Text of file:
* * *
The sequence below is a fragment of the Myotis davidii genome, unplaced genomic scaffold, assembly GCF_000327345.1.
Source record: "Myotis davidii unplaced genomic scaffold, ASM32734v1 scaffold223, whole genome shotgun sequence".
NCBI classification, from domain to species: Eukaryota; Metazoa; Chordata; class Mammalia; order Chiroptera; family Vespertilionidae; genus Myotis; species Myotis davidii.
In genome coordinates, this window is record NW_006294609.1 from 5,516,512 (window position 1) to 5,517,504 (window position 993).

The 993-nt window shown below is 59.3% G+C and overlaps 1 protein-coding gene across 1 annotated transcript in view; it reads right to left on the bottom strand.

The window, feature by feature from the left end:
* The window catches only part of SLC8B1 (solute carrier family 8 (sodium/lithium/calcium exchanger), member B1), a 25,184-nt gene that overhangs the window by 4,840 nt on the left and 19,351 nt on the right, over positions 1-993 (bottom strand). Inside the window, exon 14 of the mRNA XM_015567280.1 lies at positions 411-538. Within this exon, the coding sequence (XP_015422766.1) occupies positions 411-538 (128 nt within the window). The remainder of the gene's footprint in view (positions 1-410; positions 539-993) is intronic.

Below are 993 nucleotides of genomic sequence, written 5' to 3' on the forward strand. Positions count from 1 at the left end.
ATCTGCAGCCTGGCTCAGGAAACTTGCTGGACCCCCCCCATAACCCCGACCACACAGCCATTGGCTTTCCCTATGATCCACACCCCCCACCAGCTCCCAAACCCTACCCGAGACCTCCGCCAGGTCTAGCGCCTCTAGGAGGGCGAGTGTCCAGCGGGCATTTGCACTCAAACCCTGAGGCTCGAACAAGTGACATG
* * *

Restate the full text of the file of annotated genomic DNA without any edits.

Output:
The sequence below is a fragment of the Myotis davidii genome, unplaced genomic scaffold, assembly GCF_000327345.1.
Source record: "Myotis davidii unplaced genomic scaffold, ASM32734v1 scaffold223, whole genome shotgun sequence".
NCBI classification, from domain to species: Eukaryota; Metazoa; Chordata; class Mammalia; order Chiroptera; family Vespertilionidae; genus Myotis; species Myotis davidii.
In genome coordinates, this window is record NW_006294609.1 from 5,516,512 (window position 1) to 5,517,504 (window position 993).

The 993-nt window shown below is 59.3% G+C and overlaps 1 protein-coding gene across 1 annotated transcript in view; it reads right to left on the bottom strand.

The window, feature by feature from the left end:
* The window catches only part of SLC8B1 (solute carrier family 8 (sodium/lithium/calcium exchanger), member B1), a 25,184-nt gene that overhangs the window by 4,840 nt on the left and 19,351 nt on the right, over positions 1-993 (bottom strand). Inside the window, exon 14 of the mRNA XM_015567280.1 lies at positions 411-538. Within this exon, the coding sequence (XP_015422766.1) occupies positions 411-538 (128 nt within the window). The remainder of the gene's footprint in view (positions 1-410; positions 539-993) is intronic.

Below are 993 nucleotides of genomic sequence, written 5' to 3' on the forward strand. Positions count from 1 at the left end.
ATCTGCAGCCTGGCTCAGGAAACTTGCTGGACCCCCCCCATAACCCCGACCACACAGCCATTGGCTTTCCCTATGATCCACACCCCCCACCAGCTCCCAAACCCTACCCGAGACCTCCGCCAGGTCTAGCGCCTCTAGGAGGGCGAGTGTCCAGCGGGCATTTGCACTCAAACCCTGAGGCTCGAACAAGTGACATG